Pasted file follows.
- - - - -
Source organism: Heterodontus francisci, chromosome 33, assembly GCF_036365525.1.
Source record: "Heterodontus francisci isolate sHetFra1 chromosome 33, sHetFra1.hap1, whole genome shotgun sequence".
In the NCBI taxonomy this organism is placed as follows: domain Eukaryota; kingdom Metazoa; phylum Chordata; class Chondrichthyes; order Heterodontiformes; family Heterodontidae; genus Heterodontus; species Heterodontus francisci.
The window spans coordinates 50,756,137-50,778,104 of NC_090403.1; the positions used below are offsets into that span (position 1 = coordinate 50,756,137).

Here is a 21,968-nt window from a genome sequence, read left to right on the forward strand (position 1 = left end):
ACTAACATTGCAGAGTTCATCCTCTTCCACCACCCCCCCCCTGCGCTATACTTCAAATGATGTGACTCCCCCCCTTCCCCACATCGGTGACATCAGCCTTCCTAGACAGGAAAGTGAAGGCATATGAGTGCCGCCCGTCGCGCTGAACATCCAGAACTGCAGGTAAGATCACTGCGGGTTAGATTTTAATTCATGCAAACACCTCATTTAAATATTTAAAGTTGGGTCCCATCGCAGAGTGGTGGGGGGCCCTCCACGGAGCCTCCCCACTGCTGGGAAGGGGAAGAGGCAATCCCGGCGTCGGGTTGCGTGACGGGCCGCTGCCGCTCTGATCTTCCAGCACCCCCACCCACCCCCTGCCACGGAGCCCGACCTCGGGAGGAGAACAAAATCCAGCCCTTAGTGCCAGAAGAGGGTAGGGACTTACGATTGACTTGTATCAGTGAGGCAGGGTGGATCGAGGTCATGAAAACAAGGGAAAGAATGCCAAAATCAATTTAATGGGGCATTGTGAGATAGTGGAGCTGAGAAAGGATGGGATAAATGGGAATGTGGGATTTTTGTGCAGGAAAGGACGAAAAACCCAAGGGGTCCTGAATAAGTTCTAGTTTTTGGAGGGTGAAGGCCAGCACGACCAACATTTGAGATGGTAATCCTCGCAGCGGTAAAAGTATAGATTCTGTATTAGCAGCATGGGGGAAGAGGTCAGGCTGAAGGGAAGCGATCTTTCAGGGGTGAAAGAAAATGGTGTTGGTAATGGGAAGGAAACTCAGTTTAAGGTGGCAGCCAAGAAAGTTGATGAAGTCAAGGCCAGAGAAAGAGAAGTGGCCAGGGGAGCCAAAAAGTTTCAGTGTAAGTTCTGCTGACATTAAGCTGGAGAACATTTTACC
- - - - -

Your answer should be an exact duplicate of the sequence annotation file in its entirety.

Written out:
Source organism: Heterodontus francisci, chromosome 33, assembly GCF_036365525.1.
Source record: "Heterodontus francisci isolate sHetFra1 chromosome 33, sHetFra1.hap1, whole genome shotgun sequence".
In the NCBI taxonomy this organism is placed as follows: domain Eukaryota; kingdom Metazoa; phylum Chordata; class Chondrichthyes; order Heterodontiformes; family Heterodontidae; genus Heterodontus; species Heterodontus francisci.
The window spans coordinates 50,756,137-50,778,104 of NC_090403.1; the positions used below are offsets into that span (position 1 = coordinate 50,756,137).

Here is a 21,968-nt window from a genome sequence, read left to right on the forward strand (position 1 = left end):
ACTAACATTGCAGAGTTCATCCTCTTCCACCACCCCCCCCCTGCGCTATACTTCAAATGATGTGACTCCCCCCCTTCCCCACATCGGTGACATCAGCCTTCCTAGACAGGAAAGTGAAGGCATATGAGTGCCGCCCGTCGCGCTGAACATCCAGAACTGCAGGTAAGATCACTGCGGGTTAGATTTTAATTCATGCAAACACCTCATTTAAATATTTAAAGTTGGGTCCCATCGCAGAGTGGTGGGGGGCCCTCCACGGAGCCTCCCCACTGCTGGGAAGGGGAAGAGGCAATCCCGGCGTCGGGTTGCGTGACGGGCCGCTGCCGCTCTGATCTTCCAGCACCCCCACCCACCCCCTGCCACGGAGCCCGACCTCGGGAGGAGAACAAAATCCAGCCCTTAGTGCCAGAAGAGGGTAGGGACTTACGATTGACTTGTATCAGTGAGGCAGGGTGGATCGAGGTCATGAAAACAAGGGAAAGAATGCCAAAATCAATTTAATGGGGCATTGTGAGATAGTGGAGCTGAGAAAGGATGGGATAAATGGGAATGTGGGATTTTTGTGCAGGAAAGGACGAAAAACCCAAGGGGTCCTGAATAAGTTCTAGTTTTTGGAGGGTGAAGGCCAGCACGACCAACATTTGAGATGGTAATCCTCGCAGCGGTAAAAGTATAGATTCTGTATTAGCAGCATGGGGGAAGAGGTCAGGCTGAAGGGAAGCGATCTTTCAGGGGTGAAAGAAAATGGTGTTGGTAATGGGAAGGAAACTCAGTTTAAGGTGGCAGCCAAGAAAGTTGATGAAGTCAAGGCCAGAGAAAGAGAAGTGGCCAGGGGAGCCAAAAAGTTTCAGTGTAAGTTCTGCTGACATTAAGCTGGAGAACATTTTACC